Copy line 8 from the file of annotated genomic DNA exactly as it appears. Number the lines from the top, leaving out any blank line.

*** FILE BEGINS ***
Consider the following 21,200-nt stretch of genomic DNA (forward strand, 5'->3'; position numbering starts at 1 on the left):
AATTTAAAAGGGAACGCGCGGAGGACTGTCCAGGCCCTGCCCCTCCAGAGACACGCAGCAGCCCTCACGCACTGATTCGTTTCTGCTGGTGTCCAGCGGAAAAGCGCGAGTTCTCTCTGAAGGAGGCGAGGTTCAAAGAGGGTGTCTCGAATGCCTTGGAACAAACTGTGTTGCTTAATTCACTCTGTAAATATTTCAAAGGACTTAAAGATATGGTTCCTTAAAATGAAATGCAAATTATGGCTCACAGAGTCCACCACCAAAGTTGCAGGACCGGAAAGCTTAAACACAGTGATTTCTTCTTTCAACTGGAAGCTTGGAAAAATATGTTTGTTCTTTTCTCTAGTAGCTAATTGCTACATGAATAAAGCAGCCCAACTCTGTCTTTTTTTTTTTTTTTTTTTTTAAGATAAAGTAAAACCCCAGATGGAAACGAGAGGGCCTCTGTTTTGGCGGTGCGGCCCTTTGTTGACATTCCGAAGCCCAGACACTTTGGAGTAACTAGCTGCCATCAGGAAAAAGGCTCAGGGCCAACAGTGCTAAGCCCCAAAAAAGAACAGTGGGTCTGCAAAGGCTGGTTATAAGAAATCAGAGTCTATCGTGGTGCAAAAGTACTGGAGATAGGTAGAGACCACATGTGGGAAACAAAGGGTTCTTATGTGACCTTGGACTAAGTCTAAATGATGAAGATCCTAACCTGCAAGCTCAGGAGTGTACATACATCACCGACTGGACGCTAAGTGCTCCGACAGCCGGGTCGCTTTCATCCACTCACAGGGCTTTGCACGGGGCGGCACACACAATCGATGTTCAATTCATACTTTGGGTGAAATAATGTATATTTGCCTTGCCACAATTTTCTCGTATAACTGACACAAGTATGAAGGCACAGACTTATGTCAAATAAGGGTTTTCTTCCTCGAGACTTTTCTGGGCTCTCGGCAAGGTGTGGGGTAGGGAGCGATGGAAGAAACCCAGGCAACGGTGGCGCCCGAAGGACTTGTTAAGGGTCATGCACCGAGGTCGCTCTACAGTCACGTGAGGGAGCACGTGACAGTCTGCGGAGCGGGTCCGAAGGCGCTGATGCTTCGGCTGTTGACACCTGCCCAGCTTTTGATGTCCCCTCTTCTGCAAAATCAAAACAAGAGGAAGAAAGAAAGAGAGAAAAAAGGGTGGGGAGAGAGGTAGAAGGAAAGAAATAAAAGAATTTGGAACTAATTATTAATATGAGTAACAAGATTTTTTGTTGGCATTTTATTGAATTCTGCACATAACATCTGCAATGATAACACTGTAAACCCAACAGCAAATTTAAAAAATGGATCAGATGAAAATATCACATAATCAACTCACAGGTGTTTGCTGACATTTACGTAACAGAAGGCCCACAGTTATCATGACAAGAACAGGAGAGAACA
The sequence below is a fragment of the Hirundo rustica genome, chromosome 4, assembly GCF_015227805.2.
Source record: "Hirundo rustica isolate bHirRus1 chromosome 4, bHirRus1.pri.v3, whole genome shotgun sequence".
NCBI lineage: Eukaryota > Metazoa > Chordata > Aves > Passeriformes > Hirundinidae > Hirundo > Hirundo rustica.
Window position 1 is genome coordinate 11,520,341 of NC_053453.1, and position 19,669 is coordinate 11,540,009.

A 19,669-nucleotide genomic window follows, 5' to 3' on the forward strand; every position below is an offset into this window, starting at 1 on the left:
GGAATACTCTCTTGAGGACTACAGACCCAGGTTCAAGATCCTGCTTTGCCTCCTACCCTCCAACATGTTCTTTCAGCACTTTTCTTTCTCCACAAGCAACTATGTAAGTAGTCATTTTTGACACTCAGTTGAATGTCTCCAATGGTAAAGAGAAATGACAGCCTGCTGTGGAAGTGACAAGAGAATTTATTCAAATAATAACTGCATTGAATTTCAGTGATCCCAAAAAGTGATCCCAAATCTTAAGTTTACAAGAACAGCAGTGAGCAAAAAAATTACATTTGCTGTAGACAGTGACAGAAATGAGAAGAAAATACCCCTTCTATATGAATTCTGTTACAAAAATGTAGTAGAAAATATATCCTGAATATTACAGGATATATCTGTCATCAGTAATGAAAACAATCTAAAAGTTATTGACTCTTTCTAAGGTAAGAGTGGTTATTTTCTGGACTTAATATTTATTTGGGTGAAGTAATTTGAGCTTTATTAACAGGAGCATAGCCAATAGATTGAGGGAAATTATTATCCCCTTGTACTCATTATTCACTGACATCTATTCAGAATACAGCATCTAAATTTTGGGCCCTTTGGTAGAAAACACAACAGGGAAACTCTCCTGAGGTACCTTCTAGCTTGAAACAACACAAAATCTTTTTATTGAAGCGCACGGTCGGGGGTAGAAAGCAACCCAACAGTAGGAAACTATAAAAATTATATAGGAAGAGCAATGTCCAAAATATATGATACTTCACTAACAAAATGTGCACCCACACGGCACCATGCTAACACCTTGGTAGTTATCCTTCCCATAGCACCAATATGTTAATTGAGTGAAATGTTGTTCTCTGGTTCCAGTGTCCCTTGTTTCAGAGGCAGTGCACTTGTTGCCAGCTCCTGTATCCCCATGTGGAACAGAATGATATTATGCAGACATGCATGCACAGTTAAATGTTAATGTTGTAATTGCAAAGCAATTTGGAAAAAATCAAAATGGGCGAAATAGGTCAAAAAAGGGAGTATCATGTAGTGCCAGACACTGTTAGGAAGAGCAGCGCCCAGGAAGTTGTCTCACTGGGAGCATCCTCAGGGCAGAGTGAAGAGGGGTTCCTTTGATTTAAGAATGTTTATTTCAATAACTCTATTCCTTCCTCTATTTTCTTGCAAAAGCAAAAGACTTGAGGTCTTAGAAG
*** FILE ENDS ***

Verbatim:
GGAATACTCTCTTGAGGACTACAGACCCAGGTTCAAGATCCTGCTTTGCCTCCTACCCTCCAACATGTTCTTTCAGCACTTTTCTTTCTCCACAAGCAACTATGTAAGTAGTCATTTTTGACACTCAGTTGAATGTCTCCAATGGTAAAGAGAAATGACAGCCTGCTGTGGAAGTGACAAGAGAATTTATTCAAATAATAACTGCATTGAATTTCAGTGATCCCAAAAAGTGATCCCAAATCTTAAGTTTACAAGAACAGCAGTGAGCAAAAAAATTACATTTGCTGTAGACAGTGACAGAAATGAGAAGAAAATACCCCTTCTATATGAATTCTGTTACAAAAATGTAGTAGAAAATATATCCTGAATATTACAGGATATATCTGTCATCAGTAATGAAAACAATCTAAAAGTTATTGACTCTTTCTAAGGTAAGAGTGGTTATTTTCTGGACTTAATATTTATTTGGGTGAAGTAATTTGAGCTTTATTAACAGGAGCATAGCCAATAGATTGAGGGAAATTATTATCCCCTTGTACTCATTATTCACTGACATCTATTCAGAATACAGCATCTAAATTTTGGGCCCTTTGGTAGAAAACACAACAGGGAAACTCTCCTGAGGTACCTTCTAGCTTGAAACAACACAAAATCTTTTTATTGAAGCGCACGGTCGGGGGTAGAAAGCAACCCAACAGTAGGAAACTATAAAAATTATATAGGAAGAGCAATGTCCAAAATATATGATACTTCACTAACAAAATGTGCACCCACACGGCACCATGCTAACACCTTGGTAGTTATCCTTCCCATAGCACCAATATGTTAATTGAGTGAAATGTTGTTCTCTGGTTCCAGTGTCCCTTGTTTCAGAGGCAGTGCACTTGTTGCCAGCTCCTGTATCCCCATGTGGAACAGAATGATATTATGCAGACATGCATGCACAGTTAAATGTTAATGTTGTAATTGCAAAGCAATTTGGAAAAAATCAAAATGGGCGAAATAGGTCAAAAAAGGGAGTATCATGTAGTGCCAGACACTGTTAGGAAGAGCAGCGCCCAGGAAGTTGTCTCACTGGGAGCATCCTCAGGGCAGAGTGAAGAGGGGTTCCTTTGATTTAAGAATGTTTATTTCAATAACTCTATTCCTTCCTCTATTTTCTTGCAAAAGCAAAAGACTTGAGGTCTTAGAAG